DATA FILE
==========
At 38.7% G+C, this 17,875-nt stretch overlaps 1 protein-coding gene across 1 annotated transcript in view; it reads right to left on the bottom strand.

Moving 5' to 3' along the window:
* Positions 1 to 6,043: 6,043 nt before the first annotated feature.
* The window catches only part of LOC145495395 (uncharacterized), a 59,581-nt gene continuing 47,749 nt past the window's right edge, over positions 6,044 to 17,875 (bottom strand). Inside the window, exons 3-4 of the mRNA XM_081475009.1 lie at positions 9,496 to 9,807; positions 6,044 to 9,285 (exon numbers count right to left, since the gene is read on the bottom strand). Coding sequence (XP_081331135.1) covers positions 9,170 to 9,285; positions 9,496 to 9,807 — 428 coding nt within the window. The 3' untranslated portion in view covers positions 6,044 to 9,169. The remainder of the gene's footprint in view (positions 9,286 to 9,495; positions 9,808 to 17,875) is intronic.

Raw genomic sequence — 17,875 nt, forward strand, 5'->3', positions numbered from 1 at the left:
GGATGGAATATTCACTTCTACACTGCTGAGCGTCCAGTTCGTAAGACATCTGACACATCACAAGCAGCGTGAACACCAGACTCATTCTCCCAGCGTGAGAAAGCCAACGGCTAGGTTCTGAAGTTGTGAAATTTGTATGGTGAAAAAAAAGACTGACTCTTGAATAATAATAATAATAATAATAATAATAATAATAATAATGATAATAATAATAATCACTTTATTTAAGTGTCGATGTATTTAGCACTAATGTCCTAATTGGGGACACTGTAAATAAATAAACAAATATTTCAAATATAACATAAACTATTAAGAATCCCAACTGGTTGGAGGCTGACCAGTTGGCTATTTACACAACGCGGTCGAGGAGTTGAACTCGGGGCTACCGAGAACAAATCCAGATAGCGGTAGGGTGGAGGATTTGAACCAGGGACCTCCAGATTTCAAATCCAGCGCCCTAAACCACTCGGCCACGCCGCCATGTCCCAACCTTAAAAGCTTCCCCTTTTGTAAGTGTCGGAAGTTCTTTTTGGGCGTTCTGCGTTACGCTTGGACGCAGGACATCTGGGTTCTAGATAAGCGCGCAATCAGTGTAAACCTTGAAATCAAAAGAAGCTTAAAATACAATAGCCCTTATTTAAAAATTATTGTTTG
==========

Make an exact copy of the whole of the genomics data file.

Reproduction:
At 38.7% G+C, this 17,875-nt stretch overlaps 1 protein-coding gene across 1 annotated transcript in view; it reads right to left on the bottom strand.

Moving 5' to 3' along the window:
* Positions 1 to 6,043: 6,043 nt before the first annotated feature.
* The window catches only part of LOC145495395 (uncharacterized), a 59,581-nt gene continuing 47,749 nt past the window's right edge, over positions 6,044 to 17,875 (bottom strand). Inside the window, exons 3-4 of the mRNA XM_081475009.1 lie at positions 9,496 to 9,807; positions 6,044 to 9,285 (exon numbers count right to left, since the gene is read on the bottom strand). Coding sequence (XP_081331135.1) covers positions 9,170 to 9,285; positions 9,496 to 9,807 — 428 coding nt within the window. The 3' untranslated portion in view covers positions 6,044 to 9,169. The remainder of the gene's footprint in view (positions 9,286 to 9,495; positions 9,808 to 17,875) is intronic.

Raw genomic sequence — 17,875 nt, forward strand, 5'->3', positions numbered from 1 at the left:
GGATGGAATATTCACTTCTACACTGCTGAGCGTCCAGTTCGTAAGACATCTGACACATCACAAGCAGCGTGAACACCAGACTCATTCTCCCAGCGTGAGAAAGCCAACGGCTAGGTTCTGAAGTTGTGAAATTTGTATGGTGAAAAAAAAGACTGACTCTTGAATAATAATAATAATAATAATAATAATAATAATAATAATGATAATAATAATAATCACTTTATTTAAGTGTCGATGTATTTAGCACTAATGTCCTAATTGGGGACACTGTAAATAAATAAACAAATATTTCAAATATAACATAAACTATTAAGAATCCCAACTGGTTGGAGGCTGACCAGTTGGCTATTTACACAACGCGGTCGAGGAGTTGAACTCGGGGCTACCGAGAACAAATCCAGATAGCGGTAGGGTGGAGGATTTGAACCAGGGACCTCCAGATTTCAAATCCAGCGCCCTAAACCACTCGGCCACGCCGCCATGTCCCAACCTTAAAAGCTTCCCCTTTTGTAAGTGTCGGAAGTTCTTTTTGGGCGTTCTGCGTTACGCTTGGACGCAGGACATCTGGGTTCTAGATAAGCGCGCAATCAGTGTAAACCTTGAAATCAAAAGAAGCTTAAAATACAATAGCCCTTATTTAAAAATTATTGTTTG